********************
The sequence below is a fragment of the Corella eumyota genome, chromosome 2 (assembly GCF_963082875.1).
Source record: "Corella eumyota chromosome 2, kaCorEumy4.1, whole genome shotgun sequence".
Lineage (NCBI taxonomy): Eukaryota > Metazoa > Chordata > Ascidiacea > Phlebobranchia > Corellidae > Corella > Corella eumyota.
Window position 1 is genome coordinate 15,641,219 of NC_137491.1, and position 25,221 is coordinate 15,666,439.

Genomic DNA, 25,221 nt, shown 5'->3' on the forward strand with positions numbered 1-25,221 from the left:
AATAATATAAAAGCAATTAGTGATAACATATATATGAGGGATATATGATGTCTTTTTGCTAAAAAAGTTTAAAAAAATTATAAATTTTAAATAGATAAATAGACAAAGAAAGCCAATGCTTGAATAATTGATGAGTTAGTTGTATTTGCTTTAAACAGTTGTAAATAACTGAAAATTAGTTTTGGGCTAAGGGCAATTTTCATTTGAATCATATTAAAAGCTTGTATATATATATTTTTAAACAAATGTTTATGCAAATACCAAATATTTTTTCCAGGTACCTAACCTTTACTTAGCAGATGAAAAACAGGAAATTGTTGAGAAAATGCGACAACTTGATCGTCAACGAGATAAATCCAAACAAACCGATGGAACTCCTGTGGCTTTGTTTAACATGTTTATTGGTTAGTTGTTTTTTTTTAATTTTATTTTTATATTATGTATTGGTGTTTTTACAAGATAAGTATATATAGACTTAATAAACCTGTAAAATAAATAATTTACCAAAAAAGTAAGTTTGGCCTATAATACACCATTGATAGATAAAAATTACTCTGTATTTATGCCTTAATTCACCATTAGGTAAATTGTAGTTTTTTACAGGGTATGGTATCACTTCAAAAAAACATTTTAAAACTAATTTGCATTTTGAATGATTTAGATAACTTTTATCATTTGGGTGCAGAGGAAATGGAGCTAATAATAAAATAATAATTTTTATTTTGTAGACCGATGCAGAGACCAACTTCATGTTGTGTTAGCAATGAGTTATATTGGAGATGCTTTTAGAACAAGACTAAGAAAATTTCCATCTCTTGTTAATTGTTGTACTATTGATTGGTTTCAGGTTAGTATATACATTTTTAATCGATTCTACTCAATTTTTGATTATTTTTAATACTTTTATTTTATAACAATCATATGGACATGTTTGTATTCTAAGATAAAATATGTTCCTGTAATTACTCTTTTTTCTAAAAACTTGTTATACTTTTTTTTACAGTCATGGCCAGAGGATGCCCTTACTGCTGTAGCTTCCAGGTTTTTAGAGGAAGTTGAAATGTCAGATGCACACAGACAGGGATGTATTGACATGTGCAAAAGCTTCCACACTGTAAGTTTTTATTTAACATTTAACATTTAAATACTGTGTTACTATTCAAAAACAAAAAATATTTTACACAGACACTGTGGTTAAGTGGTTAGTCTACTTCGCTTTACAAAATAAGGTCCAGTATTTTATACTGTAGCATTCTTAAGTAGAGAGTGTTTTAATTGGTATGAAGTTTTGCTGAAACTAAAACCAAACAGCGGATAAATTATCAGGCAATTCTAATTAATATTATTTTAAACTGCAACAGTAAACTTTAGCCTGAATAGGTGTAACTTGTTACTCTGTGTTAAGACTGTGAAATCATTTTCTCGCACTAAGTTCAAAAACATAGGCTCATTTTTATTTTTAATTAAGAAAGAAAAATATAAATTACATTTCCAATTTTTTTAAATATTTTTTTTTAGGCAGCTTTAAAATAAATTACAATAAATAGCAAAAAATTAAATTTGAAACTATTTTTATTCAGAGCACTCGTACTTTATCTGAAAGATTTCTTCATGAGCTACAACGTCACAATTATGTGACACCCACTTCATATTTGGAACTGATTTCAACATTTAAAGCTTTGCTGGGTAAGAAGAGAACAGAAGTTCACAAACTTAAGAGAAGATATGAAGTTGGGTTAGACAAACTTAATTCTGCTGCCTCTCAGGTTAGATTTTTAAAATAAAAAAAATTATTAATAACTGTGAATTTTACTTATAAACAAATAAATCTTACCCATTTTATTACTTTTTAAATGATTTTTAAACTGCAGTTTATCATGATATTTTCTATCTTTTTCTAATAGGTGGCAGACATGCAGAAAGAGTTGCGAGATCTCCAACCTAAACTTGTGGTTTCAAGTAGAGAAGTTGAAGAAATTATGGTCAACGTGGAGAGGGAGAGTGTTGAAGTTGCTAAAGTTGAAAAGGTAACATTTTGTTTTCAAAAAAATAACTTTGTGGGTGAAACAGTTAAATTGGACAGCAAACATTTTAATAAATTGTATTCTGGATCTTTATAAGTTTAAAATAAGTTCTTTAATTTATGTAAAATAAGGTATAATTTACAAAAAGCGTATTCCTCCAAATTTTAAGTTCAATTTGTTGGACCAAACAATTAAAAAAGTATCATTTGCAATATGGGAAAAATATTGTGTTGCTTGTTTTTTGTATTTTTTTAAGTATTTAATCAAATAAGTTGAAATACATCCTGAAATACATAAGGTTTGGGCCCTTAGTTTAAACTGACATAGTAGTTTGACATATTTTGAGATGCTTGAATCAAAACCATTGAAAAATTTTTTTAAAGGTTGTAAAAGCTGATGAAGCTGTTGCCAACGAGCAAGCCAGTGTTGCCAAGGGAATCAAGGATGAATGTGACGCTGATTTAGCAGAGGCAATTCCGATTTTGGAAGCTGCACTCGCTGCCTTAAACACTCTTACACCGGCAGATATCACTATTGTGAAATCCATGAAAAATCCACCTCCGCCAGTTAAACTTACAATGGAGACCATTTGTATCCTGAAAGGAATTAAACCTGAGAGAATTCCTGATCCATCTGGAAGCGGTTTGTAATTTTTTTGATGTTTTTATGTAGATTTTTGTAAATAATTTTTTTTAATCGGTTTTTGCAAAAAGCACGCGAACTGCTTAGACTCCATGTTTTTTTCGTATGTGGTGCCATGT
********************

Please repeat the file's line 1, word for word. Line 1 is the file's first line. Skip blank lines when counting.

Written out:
The sequence below is a fragment of the Corella eumyota genome, chromosome 2 (assembly GCF_963082875.1).